Review of Archangel (2016)

Sequential art with text

Butch Guice (artist), William Gibson (writer).

Read in 2020.

Read in the 2017 one-volume hardback.

A corrupt imperial US dynasty uses time travel from an apocalyptic 2016 to reinforce its existence.

On the most basic level, this is a pulp-spy action story, with near-superheroic gadgetry and violence. Completed in 2017, it has unusually strong resonance with the USA’s authoritarian tendencies, from abuse of the Pax Americana to the presidency of Donald Trump. Ultimately, it makes little sense. The method of universe-hopping is inelegant and the characters’ basic plans are foregrounded but not explained. Why try to repeat such a dismal history in an alternate universe? Why did democracy fail? Why did the resistance not stage a conventional coup with its killer micro-drones, which so resemble the flies of Bilal’s The Dormant Beast (1998)? Why shoot up the party?

Gibson’s afterword implies that Archangel, named after Arkhangelsk, processes childhood perceptions of “weird” WW2. Its overt political relevance to the time of its publication was an afterthought: The last scene was altered to place a latine survivor at the start of the Trump presidency. There’s a bit of resonance with Valis (1981) and its struggle against Richard Nixon’s Roman empire overlaid on the USA, but Gibson’s writing is ultimately less personal and less profound.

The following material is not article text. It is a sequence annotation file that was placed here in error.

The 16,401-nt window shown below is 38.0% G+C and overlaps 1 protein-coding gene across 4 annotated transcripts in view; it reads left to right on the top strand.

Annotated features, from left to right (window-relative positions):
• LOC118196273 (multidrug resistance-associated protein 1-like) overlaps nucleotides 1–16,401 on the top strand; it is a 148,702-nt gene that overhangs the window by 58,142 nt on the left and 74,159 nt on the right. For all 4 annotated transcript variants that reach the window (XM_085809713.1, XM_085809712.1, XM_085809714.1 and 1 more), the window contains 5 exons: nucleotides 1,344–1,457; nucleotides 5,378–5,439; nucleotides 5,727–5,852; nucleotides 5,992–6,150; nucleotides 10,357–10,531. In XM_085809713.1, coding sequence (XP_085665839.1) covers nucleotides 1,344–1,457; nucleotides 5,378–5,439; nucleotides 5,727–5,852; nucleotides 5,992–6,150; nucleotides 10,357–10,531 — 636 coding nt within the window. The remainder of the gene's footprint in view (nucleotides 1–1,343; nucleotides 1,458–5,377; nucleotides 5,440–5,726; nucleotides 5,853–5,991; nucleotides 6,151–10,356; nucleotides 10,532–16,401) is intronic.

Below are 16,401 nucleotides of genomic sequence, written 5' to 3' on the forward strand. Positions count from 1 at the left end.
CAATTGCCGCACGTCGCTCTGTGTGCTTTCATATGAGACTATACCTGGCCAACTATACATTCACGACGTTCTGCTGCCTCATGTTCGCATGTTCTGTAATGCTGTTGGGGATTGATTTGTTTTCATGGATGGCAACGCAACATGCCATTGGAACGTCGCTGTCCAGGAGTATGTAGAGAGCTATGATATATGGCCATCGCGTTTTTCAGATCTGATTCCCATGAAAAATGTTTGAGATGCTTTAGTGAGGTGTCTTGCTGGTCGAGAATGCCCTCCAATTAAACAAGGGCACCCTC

The execution is good, except for some backgrounds apparently based on processed photos, and the basic concept is strong enough to carry the series, but the writing is thin, including even Givens, the main character. I would have preferred something closer to “If I Forget Thee, Oh Earth” (1951) with strict causality like “La Jetée” (1962) instead of fluffy universe-splitting and fisticuffs.

sequential art text fiction series